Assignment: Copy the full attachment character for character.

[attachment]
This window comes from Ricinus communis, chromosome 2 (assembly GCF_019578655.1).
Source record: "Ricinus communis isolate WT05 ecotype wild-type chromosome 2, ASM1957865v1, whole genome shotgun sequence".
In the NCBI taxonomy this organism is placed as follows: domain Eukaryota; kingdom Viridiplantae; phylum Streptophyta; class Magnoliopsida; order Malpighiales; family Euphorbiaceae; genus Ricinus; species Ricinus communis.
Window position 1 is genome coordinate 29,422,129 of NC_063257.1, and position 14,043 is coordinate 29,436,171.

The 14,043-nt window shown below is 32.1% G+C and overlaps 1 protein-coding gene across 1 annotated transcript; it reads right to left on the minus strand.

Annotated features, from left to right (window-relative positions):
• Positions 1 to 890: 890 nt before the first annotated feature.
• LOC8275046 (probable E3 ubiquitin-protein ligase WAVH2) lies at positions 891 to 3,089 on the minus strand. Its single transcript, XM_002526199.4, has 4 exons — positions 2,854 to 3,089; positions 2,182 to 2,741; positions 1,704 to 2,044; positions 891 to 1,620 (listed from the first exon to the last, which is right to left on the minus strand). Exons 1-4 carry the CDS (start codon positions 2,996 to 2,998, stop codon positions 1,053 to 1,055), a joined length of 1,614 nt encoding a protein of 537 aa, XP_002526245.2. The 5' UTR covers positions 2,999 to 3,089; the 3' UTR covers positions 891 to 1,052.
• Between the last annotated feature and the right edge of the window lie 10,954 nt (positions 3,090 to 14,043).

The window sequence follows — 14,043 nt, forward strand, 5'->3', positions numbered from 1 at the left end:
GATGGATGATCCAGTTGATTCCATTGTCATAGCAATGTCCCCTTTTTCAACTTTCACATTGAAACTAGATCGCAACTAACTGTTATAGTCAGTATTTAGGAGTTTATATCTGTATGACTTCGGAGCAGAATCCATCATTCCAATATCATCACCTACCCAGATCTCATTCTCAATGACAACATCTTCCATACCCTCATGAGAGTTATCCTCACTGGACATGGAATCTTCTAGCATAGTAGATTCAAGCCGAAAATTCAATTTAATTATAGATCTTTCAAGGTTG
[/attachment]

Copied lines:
This window comes from Ricinus communis, chromosome 2 (assembly GCF_019578655.1).
Source record: "Ricinus communis isolate WT05 ecotype wild-type chromosome 2, ASM1957865v1, whole genome shotgun sequence".
In the NCBI taxonomy this organism is placed as follows: domain Eukaryota; kingdom Viridiplantae; phylum Streptophyta; class Magnoliopsida; order Malpighiales; family Euphorbiaceae; genus Ricinus; species Ricinus communis.
Window position 1 is genome coordinate 29,422,129 of NC_063257.1, and position 14,043 is coordinate 29,436,171.

The 14,043-nt window shown below is 32.1% G+C and overlaps 1 protein-coding gene across 1 annotated transcript; it reads right to left on the minus strand.

Annotated features, from left to right (window-relative positions):
• Positions 1 to 890: 890 nt before the first annotated feature.
• LOC8275046 (probable E3 ubiquitin-protein ligase WAVH2) lies at positions 891 to 3,089 on the minus strand. Its single transcript, XM_002526199.4, has 4 exons — positions 2,854 to 3,089; positions 2,182 to 2,741; positions 1,704 to 2,044; positions 891 to 1,620 (listed from the first exon to the last, which is right to left on the minus strand). Exons 1-4 carry the CDS (start codon positions 2,996 to 2,998, stop codon positions 1,053 to 1,055), a joined length of 1,614 nt encoding a protein of 537 aa, XP_002526245.2. The 5' UTR covers positions 2,999 to 3,089; the 3' UTR covers positions 891 to 1,052.
• Between the last annotated feature and the right edge of the window lie 10,954 nt (positions 3,090 to 14,043).

The window sequence follows — 14,043 nt, forward strand, 5'->3', positions numbered from 1 at the left end:
GATGGATGATCCAGTTGATTCCATTGTCATAGCAATGTCCCCTTTTTCAACTTTCACATTGAAACTAGATCGCAACTAACTGTTATAGTCAGTATTTAGGAGTTTATATCTGTATGACTTCGGAGCAGAATCCATCATTCCAATATCATCACCTACCCAGATCTCATTCTCAATGACAACATCTTCCATACCCTCATGAGAGTTATCCTCACTGGACATGGAATCTTCTAGCATAGTAGATTCAAGCCGAAAATTCAATTTAATTATAGATCTTTCAAGGTTG